Thanks, Mr. Hollerer

Written on: August 12, 2013 | 0 Comments

Emery “Joe” Hollerer was my high school English teacher and on Friday night at the 50th Reunion of the Beverly (MA) Class of 1963 we all had a chance to thank him for the role he has played in shaping our lives.

Emery “Joe” Hollerer and David Ferriero

Emery “Joe” Hollerer and David Ferriero

My own love of literature and reading was fostered under his tutelage.  He expected us to read at least 50 pages a night and to this day if I miss my quota I feel the guilt!

Senior year this English class was responsible for the high school newspaper and many of us were on the literary magazine staff, so teaching writing was an important part of Mr. Hollerer’s portfolio.  Our efforts were returned with a rubber-stamped grading guide he developed—SPLAGM—which was the topic of much conversation Friday night!  Spelling, punctuation, logic, arrangement, grammar, and maturity.  One of my classmates admitted to him that he had always had someone else write his first and last paragraphs and Mr. Hollerer always praised only the first and last paragraphs of his papers!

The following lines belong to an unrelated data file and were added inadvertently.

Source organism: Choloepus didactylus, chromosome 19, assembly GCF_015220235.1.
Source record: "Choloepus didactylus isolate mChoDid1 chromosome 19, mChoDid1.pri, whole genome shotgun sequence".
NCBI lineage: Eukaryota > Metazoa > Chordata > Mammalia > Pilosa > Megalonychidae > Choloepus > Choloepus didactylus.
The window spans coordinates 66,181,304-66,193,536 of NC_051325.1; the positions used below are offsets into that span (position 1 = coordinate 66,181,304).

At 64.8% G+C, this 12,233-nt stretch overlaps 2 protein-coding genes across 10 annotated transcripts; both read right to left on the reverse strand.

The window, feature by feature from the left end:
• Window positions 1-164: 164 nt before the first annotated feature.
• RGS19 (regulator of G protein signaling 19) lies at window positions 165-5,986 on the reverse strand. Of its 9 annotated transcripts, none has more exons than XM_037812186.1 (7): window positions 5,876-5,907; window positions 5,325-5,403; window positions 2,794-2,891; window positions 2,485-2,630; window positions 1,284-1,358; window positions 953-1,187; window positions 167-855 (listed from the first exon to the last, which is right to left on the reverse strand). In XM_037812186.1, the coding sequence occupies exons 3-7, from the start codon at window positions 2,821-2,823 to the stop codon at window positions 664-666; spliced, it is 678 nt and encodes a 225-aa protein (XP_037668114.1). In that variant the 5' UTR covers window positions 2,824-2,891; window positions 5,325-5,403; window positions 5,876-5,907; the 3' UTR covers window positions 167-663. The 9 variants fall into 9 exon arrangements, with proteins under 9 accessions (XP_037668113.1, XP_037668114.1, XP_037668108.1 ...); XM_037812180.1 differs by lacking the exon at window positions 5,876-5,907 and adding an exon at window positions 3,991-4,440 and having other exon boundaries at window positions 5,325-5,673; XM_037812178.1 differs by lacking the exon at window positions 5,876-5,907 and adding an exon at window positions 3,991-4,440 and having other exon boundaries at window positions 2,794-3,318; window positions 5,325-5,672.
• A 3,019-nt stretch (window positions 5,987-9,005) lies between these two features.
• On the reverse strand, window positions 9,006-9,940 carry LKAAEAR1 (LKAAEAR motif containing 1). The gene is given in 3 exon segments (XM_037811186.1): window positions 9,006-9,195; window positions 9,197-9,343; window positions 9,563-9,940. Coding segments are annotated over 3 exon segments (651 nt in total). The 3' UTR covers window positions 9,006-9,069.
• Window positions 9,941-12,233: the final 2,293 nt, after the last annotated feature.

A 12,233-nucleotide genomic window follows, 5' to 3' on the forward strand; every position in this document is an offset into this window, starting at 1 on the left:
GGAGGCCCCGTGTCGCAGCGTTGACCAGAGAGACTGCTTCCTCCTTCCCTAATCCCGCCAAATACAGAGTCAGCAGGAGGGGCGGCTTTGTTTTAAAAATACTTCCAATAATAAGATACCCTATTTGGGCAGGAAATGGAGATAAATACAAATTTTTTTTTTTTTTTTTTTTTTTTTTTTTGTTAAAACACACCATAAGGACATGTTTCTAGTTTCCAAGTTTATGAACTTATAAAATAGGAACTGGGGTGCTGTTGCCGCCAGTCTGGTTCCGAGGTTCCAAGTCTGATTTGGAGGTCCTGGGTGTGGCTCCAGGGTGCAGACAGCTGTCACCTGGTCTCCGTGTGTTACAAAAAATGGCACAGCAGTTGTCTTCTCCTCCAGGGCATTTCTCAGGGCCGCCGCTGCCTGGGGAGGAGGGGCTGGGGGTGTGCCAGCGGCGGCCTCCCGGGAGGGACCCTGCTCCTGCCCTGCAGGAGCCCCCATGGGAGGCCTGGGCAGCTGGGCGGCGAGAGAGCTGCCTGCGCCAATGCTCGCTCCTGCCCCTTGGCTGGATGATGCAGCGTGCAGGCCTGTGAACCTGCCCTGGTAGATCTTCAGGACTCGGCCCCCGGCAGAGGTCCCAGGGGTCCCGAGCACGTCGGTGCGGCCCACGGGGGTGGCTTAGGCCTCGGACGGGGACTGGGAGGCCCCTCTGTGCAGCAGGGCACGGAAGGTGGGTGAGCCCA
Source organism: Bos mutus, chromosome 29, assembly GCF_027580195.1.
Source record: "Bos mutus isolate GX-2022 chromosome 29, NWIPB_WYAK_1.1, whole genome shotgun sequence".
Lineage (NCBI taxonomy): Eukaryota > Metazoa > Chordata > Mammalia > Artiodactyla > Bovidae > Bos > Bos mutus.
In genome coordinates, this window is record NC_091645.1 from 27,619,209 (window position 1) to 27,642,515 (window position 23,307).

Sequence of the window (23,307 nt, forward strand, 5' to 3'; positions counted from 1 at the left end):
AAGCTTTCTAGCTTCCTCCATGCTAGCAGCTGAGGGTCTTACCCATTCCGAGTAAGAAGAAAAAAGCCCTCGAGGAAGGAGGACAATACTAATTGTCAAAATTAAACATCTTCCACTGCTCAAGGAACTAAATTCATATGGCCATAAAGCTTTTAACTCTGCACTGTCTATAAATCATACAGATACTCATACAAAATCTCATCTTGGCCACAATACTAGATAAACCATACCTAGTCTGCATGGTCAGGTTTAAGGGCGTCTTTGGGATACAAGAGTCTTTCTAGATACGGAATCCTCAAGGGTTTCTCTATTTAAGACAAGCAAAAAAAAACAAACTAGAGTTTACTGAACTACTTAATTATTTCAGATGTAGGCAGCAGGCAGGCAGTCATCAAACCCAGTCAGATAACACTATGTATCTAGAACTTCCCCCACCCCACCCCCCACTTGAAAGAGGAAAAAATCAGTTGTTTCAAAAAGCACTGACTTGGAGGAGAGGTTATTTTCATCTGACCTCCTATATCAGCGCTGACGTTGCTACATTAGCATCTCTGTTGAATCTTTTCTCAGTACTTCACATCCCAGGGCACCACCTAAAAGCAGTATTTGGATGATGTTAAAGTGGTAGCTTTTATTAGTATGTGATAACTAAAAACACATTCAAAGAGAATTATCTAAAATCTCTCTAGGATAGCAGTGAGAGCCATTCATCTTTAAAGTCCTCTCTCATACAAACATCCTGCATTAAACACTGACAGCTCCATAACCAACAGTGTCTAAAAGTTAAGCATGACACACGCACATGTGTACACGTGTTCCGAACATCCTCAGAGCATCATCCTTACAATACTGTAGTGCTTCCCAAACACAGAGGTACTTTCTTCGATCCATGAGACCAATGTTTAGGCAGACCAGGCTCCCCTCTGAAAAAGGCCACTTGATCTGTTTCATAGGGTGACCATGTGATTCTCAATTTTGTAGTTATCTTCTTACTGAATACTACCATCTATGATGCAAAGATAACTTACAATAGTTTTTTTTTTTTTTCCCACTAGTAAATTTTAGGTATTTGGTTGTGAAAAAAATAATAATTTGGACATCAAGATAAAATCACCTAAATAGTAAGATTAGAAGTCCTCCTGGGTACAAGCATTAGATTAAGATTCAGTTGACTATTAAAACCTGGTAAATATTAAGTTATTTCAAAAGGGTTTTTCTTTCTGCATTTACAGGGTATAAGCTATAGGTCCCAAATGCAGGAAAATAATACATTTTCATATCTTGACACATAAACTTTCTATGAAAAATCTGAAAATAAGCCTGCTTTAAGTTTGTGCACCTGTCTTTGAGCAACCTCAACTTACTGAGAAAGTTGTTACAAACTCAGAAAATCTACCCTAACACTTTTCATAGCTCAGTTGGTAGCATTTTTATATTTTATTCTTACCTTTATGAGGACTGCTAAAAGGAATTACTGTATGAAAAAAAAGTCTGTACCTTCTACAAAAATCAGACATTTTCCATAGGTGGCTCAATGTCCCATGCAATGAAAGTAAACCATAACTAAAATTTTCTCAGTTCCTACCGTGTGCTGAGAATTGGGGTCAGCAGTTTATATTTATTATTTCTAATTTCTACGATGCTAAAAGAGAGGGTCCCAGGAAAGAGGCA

Public speaking rounded out the curriculum for this class.  Getting up in front of our classmates was pretty traumatic but Mr. Hollerer, as he did in every class, made learning fun.  I particularly remember the week we did “demonstration speeches”—explaining how to do something.   A friend who worked as a soda jerk in the local drug store made raspberry lime rickeys.   I borrowed a neighbor’s barber kit which came with a set of instructions which I studied to death but never practiced.  I was so confident that I had mastered the technique that I convinced the soda jerk to be my demonstration model.  My first swipe up the back of the head convinced everyone that I didn’t know what I was doing.  Mr. Hollerer called an end to my performance before further damage could be done!

In preparation for Friday night, Mr. Hollerer had reviewed the Class of 1963 Yearbook and came prepared to comment to each one of us some memory of our time with him.   And, in exchange, we had the opportunity to thank him for being part of our lives.

Thanks, Joe.

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